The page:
Every effort—a learning opportunity

Does an artist always need to practice?  Absolutely!  The old adage “Use it or lose it,” applies here just as much as in any other realm.  Conscious and deliberate practice sessions are often undertaken to develop or strengthen a specific skill.  But every painting I undertake … or even consider and reject before ever setting brush to palette … gives me additional practice in skills that continually need honing.

Whether to paint, or not, is a continual question:  Is this subject worthy of the time and effort needed?  Is the concept interesting or evocative?  What makes me want to paint it?  Can the subject or scene be treated in an interesting enough manner to create an appealing composition?  When the answer is no, I keep looking.  When it is yes, it poses further questions:

How varied is the value range, and can it be adjusted or simplified to create a stronger statement?  How should I handle the color harmony?  Does the subject lend itself to a limited palette or beg for a broader spectrum of hues?  What is the chromatic range?  Will it translate well into paint?  If not, how can the scene be modified to improve its effectiveness?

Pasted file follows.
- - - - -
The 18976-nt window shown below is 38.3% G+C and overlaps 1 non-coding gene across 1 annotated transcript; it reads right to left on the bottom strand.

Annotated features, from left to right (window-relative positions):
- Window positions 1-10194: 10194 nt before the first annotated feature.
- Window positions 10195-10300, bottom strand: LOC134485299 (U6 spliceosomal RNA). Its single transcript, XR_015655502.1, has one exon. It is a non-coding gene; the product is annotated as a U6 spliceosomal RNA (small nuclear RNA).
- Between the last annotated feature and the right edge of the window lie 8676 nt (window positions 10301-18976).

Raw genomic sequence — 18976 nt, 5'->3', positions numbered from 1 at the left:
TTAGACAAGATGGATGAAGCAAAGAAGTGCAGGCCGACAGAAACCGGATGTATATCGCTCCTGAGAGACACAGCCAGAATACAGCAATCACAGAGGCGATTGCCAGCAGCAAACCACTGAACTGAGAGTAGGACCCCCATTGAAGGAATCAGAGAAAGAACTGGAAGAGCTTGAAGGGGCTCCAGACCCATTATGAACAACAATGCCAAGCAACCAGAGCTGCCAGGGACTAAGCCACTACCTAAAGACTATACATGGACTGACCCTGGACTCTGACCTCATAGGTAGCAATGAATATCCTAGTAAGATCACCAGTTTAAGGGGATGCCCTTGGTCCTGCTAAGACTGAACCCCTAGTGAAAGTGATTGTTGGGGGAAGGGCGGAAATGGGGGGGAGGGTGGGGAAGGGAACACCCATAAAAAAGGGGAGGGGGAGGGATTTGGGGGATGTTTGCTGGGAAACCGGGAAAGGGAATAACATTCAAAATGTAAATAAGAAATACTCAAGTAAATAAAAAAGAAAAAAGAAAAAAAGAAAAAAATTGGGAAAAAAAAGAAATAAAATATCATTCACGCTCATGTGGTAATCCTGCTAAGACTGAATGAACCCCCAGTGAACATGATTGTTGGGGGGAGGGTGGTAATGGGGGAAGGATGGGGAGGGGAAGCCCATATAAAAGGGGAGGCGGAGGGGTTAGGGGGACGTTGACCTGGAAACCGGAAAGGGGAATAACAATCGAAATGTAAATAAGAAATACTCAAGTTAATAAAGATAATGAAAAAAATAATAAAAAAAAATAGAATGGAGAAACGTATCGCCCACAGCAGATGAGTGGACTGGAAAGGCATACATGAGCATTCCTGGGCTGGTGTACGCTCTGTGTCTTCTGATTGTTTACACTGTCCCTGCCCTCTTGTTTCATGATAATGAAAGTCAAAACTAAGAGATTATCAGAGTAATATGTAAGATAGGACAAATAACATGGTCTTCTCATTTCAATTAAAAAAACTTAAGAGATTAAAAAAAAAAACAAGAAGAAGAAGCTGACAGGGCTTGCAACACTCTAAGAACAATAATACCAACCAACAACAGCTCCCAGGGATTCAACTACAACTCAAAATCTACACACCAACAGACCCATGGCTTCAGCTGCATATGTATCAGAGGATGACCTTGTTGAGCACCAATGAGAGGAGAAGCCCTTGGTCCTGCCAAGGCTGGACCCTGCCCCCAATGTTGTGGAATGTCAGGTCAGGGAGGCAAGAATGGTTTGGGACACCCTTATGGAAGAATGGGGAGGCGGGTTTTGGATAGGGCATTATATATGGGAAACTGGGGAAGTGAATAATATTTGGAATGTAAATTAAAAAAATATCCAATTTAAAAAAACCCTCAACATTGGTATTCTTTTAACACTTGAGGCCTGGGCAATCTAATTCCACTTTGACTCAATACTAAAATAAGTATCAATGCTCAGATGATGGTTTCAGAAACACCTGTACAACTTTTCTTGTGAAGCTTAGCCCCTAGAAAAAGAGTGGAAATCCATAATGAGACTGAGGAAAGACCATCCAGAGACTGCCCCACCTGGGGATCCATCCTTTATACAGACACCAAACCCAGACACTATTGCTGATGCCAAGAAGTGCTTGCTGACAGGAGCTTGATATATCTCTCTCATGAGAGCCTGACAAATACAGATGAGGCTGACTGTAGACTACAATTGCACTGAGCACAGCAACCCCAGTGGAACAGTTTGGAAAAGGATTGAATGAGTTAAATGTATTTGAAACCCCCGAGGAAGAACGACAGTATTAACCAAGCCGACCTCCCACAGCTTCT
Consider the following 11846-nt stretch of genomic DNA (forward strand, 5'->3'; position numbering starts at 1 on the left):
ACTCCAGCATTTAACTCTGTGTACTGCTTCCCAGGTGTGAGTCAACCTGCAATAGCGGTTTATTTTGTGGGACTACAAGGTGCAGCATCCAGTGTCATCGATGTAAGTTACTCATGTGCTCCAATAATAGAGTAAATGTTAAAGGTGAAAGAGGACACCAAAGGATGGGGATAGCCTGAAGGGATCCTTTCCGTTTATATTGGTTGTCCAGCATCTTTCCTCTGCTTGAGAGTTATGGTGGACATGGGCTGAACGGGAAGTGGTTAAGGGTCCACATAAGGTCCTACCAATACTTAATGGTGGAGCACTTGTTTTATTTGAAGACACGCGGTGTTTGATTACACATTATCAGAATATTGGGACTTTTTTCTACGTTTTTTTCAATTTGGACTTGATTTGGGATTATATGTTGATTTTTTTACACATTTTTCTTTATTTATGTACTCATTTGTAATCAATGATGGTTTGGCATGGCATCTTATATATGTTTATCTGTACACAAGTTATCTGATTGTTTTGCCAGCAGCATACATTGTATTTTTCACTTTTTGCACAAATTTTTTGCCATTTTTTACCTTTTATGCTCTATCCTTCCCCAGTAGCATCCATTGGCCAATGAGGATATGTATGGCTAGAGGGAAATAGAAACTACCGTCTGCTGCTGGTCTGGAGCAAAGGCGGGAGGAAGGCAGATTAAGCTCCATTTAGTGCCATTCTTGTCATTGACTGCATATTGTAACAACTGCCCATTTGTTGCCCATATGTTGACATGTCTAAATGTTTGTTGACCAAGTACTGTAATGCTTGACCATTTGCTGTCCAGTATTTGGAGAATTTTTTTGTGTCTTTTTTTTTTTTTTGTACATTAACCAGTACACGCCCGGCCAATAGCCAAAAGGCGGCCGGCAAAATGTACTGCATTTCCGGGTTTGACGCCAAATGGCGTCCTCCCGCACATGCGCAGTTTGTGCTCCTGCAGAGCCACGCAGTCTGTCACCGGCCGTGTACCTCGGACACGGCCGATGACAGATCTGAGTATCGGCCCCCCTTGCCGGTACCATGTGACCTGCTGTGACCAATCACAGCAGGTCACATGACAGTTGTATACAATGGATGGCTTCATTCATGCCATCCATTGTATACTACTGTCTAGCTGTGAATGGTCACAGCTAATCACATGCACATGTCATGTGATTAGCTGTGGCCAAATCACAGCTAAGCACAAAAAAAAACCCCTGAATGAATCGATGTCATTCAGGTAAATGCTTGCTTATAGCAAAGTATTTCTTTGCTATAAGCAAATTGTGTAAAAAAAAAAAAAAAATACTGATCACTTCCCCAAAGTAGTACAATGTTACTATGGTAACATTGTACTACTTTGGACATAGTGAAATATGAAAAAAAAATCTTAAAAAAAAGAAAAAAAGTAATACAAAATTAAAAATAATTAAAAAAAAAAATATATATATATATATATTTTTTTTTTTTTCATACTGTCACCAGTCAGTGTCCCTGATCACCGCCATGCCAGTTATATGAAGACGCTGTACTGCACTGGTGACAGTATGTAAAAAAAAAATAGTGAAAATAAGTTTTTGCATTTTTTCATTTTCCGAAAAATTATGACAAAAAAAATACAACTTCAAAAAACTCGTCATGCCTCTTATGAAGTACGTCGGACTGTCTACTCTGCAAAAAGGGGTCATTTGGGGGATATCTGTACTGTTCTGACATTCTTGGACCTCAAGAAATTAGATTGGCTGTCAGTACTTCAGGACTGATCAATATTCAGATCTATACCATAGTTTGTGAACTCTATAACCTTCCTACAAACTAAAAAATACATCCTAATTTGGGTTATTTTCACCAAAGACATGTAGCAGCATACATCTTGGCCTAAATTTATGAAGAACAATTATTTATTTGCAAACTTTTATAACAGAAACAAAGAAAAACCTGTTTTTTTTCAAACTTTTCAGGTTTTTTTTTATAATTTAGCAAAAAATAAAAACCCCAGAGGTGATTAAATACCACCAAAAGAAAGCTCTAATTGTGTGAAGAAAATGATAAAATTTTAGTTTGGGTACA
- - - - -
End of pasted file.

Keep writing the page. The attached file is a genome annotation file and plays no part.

What structural design will best serve the subject to effectively express the concept?

All of these questions and many more need to be dealt with before painting should actually begin.  And the act of simply going through the exercise of seeking the answers (either consciously or subconsciously) sharpens my artistic eye and multiplies the creative possibilities.

Finding alternatives to the obvious answers helps keep my work fresh.  Why allow it to bog down by approaching the same types of subjects in the same-ol’-same-ol’ ways?  It’s good to play with fresh approaches to see what might evolve.

No matter how hard we may try, not every painting is going to succeed.  But that doesn’t mean that the effort is wasted.  Every painting, whether successful or not, serves a purpose.  It is another step along an endless learning curve.  It may reinforce previous successes or call attention to a need for stricter attention to some technical skill; it sharpens my perception and hones my technique.  And it broadens my experience, which in turn nurtures my creativity.

Oh yes, it’s wonderful to find encouragement in achieving a difficult effect.  But it’s also a welcome challenge to recognize the need for developing a different approach to a seemingly insurmountable problem.  That simply serves as a goad to keep me trying.  And that, in itself, is valuable.

We rarely underestimate the satisfaction of a success.  But neither should we underestimate the positive potential of a failure!  We should always ask what we can learn from it.

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